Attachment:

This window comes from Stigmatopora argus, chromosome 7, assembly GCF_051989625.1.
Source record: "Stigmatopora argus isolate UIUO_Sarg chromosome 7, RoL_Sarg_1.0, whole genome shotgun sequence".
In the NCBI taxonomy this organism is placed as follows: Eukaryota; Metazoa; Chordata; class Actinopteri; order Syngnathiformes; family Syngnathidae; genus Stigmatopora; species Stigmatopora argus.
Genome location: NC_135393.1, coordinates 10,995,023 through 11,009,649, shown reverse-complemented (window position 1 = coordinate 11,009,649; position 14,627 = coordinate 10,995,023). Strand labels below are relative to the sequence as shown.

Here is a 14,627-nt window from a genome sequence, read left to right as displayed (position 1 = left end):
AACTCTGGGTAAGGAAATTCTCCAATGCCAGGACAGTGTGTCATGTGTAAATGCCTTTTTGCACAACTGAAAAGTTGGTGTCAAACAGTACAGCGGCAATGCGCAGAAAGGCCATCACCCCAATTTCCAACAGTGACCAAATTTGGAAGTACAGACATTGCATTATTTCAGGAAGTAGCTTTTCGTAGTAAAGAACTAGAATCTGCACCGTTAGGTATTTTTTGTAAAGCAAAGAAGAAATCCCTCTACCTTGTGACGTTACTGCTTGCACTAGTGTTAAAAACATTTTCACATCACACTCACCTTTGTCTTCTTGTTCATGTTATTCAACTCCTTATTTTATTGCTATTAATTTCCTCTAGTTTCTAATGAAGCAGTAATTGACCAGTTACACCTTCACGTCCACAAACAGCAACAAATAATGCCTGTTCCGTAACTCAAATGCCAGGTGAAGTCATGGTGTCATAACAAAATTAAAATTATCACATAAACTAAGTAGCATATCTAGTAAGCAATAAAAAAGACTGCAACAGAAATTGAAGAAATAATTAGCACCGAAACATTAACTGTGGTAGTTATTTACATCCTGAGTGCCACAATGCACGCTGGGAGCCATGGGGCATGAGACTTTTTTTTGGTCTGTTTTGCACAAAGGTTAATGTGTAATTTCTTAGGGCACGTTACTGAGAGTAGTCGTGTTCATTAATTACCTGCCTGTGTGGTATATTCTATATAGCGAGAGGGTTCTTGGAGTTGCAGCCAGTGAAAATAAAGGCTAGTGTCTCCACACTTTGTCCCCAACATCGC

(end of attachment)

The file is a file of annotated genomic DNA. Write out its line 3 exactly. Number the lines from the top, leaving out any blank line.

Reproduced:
In the NCBI taxonomy this organism is placed as follows: Eukaryota; Metazoa; Chordata; class Actinopteri; order Syngnathiformes; family Syngnathidae; genus Stigmatopora; species Stigmatopora argus.